"The Sherman Act was designed to be a comprehensive charter of economic liberty aimed at preserving free and unfettered competition as the rule of trade," it put forward. "It rests on the premise that the unrestrained interaction of competitive forces will field the best allocation of our economic resources, the lowest prices, the highest quality and the greatest material progress, while at the same time providing an environment conducive to the preservation of our democratic political and social situations."
In this regard, Ethiopia’s experience is not much different but historically much ahead of the US. As far as the modern legal system of Ethiopian can be tracked, it was the Fetha Negest that can be cited as comprehensive law.
"Whatever involves fraud in sale is bad. And it is forbidden to estimate price unjustly to forbid what is permitted or to obstruct the purchase of basic necessities like food, cloth or shelter as to greatly increase their price,” it states.
Immediately following the Italian occupation, there was quite a shortage of supply of basic goods and merchants began to demand inflated prices beyond and above the market value. To avert this, the government introduced anti-competition laws. Through this proclamation, the precursor to a Trade Ministry was given the mandate to fix a maximum price of all imported products and prevent any hoarding of essential commodities. The same Ministry was mandated to regulate prices in the service industry.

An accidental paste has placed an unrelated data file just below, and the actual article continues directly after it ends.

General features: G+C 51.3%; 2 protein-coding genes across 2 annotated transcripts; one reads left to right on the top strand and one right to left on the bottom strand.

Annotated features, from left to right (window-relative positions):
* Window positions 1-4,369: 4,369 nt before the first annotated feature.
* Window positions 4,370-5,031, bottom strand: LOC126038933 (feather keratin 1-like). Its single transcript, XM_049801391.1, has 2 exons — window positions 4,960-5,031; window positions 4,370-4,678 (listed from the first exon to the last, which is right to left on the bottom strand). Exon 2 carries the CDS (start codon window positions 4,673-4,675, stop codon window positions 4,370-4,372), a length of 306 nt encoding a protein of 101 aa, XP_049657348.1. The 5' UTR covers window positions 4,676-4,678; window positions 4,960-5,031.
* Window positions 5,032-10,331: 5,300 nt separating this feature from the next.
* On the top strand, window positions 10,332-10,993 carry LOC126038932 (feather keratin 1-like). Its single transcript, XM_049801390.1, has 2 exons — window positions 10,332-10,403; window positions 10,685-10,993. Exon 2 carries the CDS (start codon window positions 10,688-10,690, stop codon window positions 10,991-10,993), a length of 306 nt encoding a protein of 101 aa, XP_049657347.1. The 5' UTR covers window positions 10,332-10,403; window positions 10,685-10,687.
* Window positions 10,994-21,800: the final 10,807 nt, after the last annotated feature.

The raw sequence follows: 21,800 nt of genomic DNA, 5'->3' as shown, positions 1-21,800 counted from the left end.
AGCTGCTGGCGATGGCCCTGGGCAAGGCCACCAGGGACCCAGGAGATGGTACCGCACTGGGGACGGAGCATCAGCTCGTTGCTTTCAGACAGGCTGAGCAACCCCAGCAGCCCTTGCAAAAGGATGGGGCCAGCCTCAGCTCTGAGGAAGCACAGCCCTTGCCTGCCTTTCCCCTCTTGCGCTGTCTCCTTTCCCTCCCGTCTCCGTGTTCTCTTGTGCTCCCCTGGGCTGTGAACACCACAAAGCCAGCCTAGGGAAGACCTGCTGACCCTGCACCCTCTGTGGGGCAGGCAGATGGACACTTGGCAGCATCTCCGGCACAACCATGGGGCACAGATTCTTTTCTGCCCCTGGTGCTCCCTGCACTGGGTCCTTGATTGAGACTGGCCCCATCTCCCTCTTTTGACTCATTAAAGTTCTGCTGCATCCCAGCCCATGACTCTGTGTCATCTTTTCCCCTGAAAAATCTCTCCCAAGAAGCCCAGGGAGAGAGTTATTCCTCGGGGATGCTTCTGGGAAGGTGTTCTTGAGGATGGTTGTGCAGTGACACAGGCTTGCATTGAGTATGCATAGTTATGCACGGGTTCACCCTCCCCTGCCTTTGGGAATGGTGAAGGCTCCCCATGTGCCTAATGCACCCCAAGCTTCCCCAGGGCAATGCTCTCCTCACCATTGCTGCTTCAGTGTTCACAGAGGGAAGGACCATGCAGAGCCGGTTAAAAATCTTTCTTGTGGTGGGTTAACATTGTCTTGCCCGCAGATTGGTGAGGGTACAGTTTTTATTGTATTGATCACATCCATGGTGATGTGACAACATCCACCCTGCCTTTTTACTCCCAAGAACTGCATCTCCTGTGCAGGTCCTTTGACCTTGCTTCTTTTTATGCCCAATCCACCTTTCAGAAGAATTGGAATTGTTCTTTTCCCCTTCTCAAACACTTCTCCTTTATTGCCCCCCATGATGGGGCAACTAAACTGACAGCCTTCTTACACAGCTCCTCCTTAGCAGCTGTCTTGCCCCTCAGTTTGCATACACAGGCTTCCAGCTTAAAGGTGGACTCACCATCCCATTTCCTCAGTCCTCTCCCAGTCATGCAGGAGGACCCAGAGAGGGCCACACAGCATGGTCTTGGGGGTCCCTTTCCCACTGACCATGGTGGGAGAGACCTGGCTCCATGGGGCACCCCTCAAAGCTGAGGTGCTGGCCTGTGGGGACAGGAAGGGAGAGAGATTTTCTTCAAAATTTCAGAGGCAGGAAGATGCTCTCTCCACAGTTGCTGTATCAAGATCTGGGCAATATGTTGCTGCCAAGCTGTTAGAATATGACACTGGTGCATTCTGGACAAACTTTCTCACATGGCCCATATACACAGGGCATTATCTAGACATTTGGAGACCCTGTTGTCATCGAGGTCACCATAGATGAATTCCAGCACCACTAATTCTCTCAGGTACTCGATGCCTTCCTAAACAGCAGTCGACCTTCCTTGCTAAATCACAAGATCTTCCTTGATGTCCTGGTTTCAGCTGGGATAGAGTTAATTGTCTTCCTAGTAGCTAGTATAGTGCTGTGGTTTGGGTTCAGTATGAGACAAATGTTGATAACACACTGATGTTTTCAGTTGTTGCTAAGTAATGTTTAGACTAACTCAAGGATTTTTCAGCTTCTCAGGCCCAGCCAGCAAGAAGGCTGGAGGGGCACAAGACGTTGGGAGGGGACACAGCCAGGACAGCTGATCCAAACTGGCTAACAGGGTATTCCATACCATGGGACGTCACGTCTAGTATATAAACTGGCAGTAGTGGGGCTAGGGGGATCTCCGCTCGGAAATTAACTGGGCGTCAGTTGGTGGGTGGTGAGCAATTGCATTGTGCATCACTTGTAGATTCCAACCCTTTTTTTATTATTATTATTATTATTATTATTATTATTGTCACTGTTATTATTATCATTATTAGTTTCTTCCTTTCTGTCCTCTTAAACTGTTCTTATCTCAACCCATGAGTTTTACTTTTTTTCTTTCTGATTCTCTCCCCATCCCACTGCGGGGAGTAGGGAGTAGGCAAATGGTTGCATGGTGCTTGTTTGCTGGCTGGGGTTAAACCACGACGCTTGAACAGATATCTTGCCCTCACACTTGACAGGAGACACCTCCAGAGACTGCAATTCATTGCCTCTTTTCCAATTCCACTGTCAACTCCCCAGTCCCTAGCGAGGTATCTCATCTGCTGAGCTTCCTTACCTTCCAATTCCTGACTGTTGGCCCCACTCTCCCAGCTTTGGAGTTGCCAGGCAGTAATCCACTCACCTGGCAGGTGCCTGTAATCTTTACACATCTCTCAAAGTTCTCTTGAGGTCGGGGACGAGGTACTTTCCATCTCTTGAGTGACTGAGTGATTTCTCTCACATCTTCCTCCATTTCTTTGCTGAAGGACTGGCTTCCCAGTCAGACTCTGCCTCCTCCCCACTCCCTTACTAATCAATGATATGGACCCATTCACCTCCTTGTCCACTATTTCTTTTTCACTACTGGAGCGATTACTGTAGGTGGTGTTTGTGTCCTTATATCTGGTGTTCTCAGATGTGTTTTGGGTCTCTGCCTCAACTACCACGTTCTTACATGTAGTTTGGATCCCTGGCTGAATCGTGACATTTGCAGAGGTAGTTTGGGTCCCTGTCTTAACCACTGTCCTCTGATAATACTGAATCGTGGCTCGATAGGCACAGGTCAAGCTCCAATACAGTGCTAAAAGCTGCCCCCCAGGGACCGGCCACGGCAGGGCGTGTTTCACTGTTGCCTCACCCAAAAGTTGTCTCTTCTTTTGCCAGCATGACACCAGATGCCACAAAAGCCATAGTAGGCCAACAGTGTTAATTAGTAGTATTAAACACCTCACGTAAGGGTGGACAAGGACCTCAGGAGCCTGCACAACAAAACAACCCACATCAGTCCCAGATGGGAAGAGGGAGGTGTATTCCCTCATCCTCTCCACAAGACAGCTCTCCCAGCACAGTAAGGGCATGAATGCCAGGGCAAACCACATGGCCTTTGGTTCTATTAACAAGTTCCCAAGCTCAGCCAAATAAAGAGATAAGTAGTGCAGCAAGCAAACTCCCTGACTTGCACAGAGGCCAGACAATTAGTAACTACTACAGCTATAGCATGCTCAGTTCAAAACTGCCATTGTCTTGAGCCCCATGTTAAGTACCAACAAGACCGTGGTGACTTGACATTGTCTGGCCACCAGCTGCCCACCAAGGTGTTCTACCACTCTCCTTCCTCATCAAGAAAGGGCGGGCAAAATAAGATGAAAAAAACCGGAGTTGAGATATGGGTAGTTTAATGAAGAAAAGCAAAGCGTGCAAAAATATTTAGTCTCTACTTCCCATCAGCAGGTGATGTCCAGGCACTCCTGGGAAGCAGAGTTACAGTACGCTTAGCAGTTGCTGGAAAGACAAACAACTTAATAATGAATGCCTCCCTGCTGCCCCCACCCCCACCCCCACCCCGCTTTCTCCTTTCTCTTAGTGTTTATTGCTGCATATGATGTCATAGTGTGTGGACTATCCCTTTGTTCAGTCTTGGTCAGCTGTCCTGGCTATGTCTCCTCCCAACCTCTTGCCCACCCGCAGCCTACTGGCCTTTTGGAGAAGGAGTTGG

This law mainly dealt with price regulation, which is one but not the only aspect of anti-competition law. It was only in 1963 that Ethiopia enacted the first comprehensive legal framework to regulate anti-competitive behaviour, which was ultimately promulgated as a proclamation.
Under this, unfair trade practice was defined as, “The act of any one person or of several persons by way of actual or tacit agreement, arrangement or informal understanding having or designed to have the direct or indirect effect of restraining or injuring trade or the free competition therein or any monopolistic, profiteering or discriminatory activities which operate or are likely to operate against the interest of public whether consumers, producers, dealers or others.”
The growth of the private sector was completely halted after the Dergue, a provisional military government, took power and subsequently adopted socialist forms of government and economic ideology. Between 1974 and 1991, the role of the private sector was insignificant. The then government passed a proclamation that prohibited trade practices that were considered to be contrary to fair business practices.